Hard to miss it, but two next-gen gaming consoles were launched just before Christmas – Microsoft’s Xbox One, and the Playstation 4.
Normally this sort of thing would pass me by (I’m not a big video game fan – they just seem like complete time vampires), but something I noticed was how interesting the two launches were as marketing exercises.
Both did very heavy outbound marketing. At the Xbox launch, you could barely turn the TV on without a slick Xbox ad being shown, the advertising was anywhere you looked, there was an extensive roadshow and they had a very heavy Twitter presence (lots of updates about features, events, sneak peeks at functionality, that sort of thing). All this was great, and the PS4 did something similar. But that wasn’t what I thought was so interesting (in fact, both campaigns felt extremely well-honed and professional, as you’d expect – but perhaps a little too predictable and dull?).
What I thought interesting, was how differently the two consoles were positioned. Or more specifically, how differently they were trying to position the two consoles in the customers’ minds. Put simply, the Xbox One is obviously trying to position the console as a unit for the family living room. Yes, it has zombie killing games, but that’s only part of it – there are fun games for the kids and the family, video and music functionality (including film hire), the Kinect (advertised as “Now can detect up to 6 people” – i.e. a family), HDMI pass-through and so on.
Look at the PS4 tagline – “This is for the Players”. They’re going straight for the hardcore gamer. They’re pushing on the processor power, the superb, but adult-focussed game range, it’s reputation as the “player’s” console and so on. There’s an equivalent to the Kinect, but it’s a bit of an afterthought (and doesn’t come in the box – hence why the PS4 is that much cheaper), and of course the PS4 can stream videos etc and play Blu-rays, but that’s barely mentioned in the ads. Additionally they’ve much more of a deal of supporting indie game shops, hoping to get more interesting and diverse a range of games.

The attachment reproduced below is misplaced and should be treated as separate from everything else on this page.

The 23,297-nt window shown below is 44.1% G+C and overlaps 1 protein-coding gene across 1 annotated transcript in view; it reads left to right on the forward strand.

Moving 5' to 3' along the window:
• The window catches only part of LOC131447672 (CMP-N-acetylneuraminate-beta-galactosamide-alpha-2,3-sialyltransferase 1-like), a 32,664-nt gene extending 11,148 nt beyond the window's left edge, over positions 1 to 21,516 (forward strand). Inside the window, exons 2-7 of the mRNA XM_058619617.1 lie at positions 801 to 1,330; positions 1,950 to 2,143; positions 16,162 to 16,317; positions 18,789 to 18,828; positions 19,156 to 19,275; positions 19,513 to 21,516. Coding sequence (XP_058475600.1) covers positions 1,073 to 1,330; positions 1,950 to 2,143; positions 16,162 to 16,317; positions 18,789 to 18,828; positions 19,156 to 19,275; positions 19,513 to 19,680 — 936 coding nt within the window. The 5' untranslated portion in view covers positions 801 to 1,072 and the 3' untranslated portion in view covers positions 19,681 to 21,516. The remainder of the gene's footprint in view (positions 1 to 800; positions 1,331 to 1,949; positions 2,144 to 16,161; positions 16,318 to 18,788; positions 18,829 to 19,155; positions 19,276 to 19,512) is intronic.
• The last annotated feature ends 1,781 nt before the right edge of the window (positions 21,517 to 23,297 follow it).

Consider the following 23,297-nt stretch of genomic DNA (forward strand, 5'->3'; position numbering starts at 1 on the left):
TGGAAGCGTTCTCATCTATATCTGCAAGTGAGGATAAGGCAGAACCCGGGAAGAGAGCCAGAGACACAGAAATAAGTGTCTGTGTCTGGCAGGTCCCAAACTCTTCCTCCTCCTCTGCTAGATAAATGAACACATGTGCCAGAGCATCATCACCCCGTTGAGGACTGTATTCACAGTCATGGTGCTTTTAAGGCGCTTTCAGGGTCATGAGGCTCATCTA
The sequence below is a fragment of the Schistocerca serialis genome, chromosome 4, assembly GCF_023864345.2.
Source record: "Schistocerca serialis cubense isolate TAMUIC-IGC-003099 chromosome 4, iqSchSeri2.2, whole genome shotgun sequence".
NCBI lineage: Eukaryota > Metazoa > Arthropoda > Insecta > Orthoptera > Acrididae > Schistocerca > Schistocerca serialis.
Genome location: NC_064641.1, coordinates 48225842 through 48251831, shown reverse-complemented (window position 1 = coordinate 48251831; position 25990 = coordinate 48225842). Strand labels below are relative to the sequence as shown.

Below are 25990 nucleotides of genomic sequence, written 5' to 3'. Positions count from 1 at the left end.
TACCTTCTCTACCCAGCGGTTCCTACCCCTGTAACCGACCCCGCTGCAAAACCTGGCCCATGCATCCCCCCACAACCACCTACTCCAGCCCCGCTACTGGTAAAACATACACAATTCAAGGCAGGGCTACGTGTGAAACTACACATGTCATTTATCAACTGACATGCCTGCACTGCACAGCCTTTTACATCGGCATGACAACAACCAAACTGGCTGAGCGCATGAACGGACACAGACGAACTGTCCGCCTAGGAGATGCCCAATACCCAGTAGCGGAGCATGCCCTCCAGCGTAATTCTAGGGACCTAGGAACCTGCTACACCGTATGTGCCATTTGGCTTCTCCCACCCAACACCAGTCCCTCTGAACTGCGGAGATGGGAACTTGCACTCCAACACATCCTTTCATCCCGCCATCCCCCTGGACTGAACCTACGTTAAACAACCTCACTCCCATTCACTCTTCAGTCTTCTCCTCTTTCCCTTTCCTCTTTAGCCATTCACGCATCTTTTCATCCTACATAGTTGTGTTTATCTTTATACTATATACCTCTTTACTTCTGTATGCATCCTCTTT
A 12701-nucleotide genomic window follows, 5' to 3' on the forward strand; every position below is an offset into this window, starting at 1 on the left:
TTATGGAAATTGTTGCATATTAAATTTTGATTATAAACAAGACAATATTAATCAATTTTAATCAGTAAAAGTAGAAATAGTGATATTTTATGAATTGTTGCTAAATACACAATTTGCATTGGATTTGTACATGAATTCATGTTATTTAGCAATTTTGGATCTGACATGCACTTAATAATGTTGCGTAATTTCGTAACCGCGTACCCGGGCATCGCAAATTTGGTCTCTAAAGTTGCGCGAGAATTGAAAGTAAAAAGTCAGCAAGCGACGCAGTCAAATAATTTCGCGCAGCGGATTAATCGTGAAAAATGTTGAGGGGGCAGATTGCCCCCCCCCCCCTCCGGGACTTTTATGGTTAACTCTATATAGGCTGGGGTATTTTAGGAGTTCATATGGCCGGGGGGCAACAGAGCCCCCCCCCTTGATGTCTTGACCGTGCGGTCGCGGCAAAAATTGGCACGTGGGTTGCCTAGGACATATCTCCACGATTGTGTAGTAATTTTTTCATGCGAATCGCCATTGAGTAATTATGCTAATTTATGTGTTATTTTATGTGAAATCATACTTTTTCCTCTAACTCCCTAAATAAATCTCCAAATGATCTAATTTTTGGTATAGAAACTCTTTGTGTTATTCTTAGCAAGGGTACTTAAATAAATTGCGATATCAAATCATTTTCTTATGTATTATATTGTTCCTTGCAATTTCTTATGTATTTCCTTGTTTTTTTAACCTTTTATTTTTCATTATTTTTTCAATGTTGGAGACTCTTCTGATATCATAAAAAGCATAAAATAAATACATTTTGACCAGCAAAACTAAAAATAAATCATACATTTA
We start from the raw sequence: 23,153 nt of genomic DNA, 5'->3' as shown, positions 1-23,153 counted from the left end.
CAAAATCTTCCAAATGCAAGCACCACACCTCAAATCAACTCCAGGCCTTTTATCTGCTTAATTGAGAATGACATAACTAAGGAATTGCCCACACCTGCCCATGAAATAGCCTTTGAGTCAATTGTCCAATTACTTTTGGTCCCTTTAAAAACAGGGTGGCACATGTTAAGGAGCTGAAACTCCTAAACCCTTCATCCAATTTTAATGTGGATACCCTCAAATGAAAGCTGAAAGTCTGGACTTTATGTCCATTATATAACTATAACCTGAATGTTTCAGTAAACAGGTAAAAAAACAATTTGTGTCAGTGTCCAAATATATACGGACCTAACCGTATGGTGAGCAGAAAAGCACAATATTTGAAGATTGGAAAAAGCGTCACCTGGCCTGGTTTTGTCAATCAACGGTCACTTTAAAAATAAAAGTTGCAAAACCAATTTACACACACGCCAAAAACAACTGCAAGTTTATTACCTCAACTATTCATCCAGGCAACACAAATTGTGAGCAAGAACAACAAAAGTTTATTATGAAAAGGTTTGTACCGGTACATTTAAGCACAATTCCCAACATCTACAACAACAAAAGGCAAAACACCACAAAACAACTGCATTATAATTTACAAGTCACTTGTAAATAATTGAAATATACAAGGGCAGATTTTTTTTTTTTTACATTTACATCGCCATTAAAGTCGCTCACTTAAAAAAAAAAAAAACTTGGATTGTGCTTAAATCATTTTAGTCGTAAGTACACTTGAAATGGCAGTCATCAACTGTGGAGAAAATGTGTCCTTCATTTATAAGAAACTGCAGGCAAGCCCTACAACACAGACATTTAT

That’s why the arguments about “Which console is best?” are rather tiresome. They’re targeted at different groups, and have different functionality to match. If you’re buying the thing so that the kids can play a dancing game on Kinect, do you care if that’s rendered at 1080p or 720p? But if you’re buying something to feel the thrill of hi-octane car chases, that frame rate really matters.
The important point I wanted to draw out here though, is that it’s not just about the marketing – it’s about the product too. If the consoles were more or less the same (and there are sooo many similarities!), then marketing them differently would just be that – fine, but perhaps not enormously impactful.
But in fact, the machines themselves are very different – Microsoft made a big decision to include the Kinect in the box, significantly increasing their launch price. Additionally, the PS4 doesn’t play music CDs in the Blu-ray player (though coming soon apparently). These are two product decisions (amongst others) that I believe would have followed on from a marketing decision about how the Microsoft and Sony wanted to position the consoles for particular markets. By making big product development decisions based on this sort of market research, you end up with a much stronger proposition for the market. It’s not just an ad telling you that the PS4 is better for gamers – this is backed up by what you’re buying. The processor is faster (in certain circumstances 😉 ).
It’s a simple example, but I think a useful one. For me, personally (not a big video game fan, has kids, wants a way of accessing decent TV through a console) the Xbox One is much more attractive. But when I mention this to the avid gamers at work, I’m laughed at – how can you even consider not buying the PS4? (NB: Microsoft’s terrible PR last year about stopping customers selling games second-hand really didn’t help..). But we’re very different customers looking for very different things.
I think both consoles will do well, but likely in the different markets – both have been positioned cleverly, but most interestingly – they’ve obviously listened to their marketing department to determine that product direction, to make sure each ends up with the best product to actually fit their respective markets.